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Bankruptcy court awards damages for automated IRS notices By: National Association of Tax Professionals
June 22, 2022

A West Virginia bankruptcy court has ordered the IRS to pay damages after the agency sent automated notices to taxpayers who’d had their tax debt discharged through bankruptcy. The court rejected the IRS’s claim that it had not willfully violated the discharge order because the collection attempts were made through automated delivery systems that were affected by the COVID-19 pandemic

The In re. Williams-McAuliffe (Bankr. N.D.W. Va. 2022) decision by the U.S. Bankruptcy Court for the Northern District of West Virginia found the IRS must pay damages when an employee willfully violates a discharge order by sending a collection notice. It is a violation of federal law to attempt to collect a debt after it has been discharged in bankruptcy.

While the court only awarded the taxpayers $498 in damages (and refunded the $235 fee for reopening the bankruptcy case), the decision is notable for finding the IRS liable for damages taxpayers suffered because of erroneously issued collection notices. In February the IRS suspended most of its automated collection notices after coming under pressure from the Taxpayer Relief Coalition — which includes NATP — and other advocacy organizations because many of the notices were being issued erroneously due to the IRS’s substantial backlog of unprocessed returns.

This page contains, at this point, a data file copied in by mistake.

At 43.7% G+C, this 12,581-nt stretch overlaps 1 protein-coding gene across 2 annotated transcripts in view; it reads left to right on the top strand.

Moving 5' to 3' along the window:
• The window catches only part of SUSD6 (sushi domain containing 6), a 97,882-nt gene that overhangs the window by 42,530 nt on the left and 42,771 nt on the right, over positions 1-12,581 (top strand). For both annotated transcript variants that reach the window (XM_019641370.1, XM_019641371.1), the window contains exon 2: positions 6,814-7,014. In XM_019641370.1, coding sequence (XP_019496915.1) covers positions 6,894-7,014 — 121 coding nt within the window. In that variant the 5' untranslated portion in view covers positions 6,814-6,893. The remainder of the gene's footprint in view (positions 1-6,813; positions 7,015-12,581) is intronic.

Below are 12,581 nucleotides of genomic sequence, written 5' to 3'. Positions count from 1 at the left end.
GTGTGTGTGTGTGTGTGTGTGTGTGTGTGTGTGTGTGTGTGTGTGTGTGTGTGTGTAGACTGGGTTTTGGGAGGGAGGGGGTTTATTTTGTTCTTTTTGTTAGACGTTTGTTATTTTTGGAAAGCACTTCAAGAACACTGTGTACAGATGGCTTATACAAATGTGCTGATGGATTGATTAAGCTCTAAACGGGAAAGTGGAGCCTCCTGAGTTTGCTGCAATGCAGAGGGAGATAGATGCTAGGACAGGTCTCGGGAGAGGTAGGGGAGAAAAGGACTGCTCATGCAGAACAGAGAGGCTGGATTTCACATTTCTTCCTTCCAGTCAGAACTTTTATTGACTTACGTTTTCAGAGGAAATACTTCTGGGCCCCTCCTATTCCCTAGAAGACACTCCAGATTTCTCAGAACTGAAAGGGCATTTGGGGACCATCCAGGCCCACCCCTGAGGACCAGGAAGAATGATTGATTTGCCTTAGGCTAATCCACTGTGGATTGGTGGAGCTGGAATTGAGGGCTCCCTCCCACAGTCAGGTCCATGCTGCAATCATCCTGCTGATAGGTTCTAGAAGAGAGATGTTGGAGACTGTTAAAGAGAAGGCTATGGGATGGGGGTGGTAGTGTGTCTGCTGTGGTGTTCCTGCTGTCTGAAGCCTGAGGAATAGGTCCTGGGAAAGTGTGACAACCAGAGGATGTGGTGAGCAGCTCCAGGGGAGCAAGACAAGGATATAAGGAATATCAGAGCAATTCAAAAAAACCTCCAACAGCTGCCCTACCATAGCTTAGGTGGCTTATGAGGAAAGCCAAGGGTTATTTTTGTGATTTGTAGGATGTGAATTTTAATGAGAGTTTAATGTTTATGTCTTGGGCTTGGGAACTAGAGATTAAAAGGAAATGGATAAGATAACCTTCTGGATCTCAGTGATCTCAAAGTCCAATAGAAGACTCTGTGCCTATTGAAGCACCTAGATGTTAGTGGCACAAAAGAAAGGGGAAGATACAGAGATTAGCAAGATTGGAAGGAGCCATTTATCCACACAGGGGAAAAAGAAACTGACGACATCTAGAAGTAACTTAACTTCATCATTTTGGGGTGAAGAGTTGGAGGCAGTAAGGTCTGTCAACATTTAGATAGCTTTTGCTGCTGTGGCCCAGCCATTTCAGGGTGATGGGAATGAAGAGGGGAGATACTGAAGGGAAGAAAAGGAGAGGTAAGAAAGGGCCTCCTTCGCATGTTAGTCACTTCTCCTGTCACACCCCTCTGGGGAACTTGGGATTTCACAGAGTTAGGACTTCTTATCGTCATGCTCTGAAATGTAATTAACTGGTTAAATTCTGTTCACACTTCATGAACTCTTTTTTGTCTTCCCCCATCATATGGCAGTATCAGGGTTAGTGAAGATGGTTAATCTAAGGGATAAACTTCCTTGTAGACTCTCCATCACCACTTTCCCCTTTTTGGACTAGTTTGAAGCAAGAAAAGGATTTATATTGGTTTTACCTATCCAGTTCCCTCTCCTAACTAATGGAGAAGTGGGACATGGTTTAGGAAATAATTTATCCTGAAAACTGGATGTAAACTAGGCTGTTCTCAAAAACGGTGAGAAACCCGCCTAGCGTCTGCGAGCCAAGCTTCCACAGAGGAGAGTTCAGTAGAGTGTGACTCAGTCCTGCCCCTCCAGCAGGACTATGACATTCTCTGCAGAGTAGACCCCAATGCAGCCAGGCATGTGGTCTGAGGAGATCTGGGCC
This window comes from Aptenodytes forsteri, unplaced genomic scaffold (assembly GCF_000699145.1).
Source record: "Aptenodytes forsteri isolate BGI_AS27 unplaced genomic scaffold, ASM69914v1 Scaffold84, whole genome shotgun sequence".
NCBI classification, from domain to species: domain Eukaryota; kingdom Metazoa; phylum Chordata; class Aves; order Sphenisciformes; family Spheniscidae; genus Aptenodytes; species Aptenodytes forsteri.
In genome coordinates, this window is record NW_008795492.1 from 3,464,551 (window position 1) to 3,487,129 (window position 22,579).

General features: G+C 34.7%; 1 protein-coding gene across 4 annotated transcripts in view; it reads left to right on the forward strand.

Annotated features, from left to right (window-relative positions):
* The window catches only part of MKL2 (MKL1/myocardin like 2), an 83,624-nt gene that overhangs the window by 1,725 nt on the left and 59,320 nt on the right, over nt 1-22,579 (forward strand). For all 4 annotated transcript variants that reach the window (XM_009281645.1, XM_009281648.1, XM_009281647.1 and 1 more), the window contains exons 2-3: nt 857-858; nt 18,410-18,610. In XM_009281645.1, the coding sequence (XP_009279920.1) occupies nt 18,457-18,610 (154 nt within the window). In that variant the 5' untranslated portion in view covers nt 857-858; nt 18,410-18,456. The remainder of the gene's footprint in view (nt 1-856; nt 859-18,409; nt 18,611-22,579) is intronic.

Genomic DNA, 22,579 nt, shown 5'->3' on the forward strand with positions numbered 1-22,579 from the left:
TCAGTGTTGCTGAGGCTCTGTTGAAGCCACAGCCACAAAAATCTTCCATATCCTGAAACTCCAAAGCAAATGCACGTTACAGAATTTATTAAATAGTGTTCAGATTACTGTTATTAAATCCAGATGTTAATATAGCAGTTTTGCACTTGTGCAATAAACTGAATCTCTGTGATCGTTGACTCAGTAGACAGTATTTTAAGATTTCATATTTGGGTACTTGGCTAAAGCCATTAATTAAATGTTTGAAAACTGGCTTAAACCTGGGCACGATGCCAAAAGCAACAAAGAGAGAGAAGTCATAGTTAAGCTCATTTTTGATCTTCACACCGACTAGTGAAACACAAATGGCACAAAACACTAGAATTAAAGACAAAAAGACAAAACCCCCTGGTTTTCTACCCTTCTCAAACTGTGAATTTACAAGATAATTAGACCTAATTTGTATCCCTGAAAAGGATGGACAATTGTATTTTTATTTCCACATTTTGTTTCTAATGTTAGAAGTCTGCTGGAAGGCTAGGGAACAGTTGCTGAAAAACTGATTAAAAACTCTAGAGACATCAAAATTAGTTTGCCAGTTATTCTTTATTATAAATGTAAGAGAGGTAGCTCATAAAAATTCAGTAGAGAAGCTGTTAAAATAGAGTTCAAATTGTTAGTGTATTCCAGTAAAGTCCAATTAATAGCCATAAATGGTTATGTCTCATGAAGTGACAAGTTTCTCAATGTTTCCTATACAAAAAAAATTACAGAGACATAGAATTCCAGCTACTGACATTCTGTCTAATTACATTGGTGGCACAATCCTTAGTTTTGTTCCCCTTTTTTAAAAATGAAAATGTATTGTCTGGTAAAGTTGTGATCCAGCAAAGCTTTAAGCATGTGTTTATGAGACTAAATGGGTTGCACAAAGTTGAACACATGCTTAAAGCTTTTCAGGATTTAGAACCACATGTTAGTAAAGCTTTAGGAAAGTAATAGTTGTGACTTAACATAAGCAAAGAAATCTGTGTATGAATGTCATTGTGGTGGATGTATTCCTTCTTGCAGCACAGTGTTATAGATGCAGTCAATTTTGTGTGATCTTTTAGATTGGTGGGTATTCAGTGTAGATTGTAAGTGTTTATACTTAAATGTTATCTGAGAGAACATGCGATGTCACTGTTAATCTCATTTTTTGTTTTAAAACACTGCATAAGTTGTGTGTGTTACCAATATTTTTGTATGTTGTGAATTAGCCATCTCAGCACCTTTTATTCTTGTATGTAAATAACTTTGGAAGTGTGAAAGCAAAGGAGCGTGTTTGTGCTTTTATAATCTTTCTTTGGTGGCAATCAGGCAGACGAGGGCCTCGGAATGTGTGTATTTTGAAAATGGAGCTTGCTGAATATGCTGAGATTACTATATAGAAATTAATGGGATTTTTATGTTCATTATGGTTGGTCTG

Couple files for Chapter 13 bankruptcy

The McAuliffes are a married couple who filed for Chapter 13 bankruptcy in 2016, the bankruptcy court said. The IRS filed a bankruptcy court claim seeking $13,625 in unpaid taxes for 2010 and 2011, $7,230 of which was secured. While the couple entered into an installment agreement to repay the IRS, they terminated their agreement and paid their outstanding debt through the Chapter 13 repayment plan. The McAuliffes received a bankruptcy discharge in September 2019 and the IRS received 22% of the unsecured portion of its claim, which was roughly $1,400.

Despite the IRS debt having been discharged, the bankruptcy court said the agency sent the McAuliffes demand letters in February and March 2020 seeking to collect the monthly payment due under the terminated installment agreement. The husband, a bankruptcy attorney, sent a letter to the IRS in March 2020 explaining the error, but sent it to the wrong office. The couple received another collection letter in August 2020.

Despite the third demand letter, the IRS failed to acknowledge the McAuliffes’ March 2020 letter until Sept. 29, 2020, at which point the IRS said it would need 60 days to review their liability. However, contrary to the statement that it would review the couple’s liability, the IRS had already abated their 2010 and 2011 taxes the day before the letter was sent. The IRS attributed the seven-month delay in responding and miscommunication to a combination of the COVID-19 pandemic and the McAuliffes’ mailing their letter to the wrong office.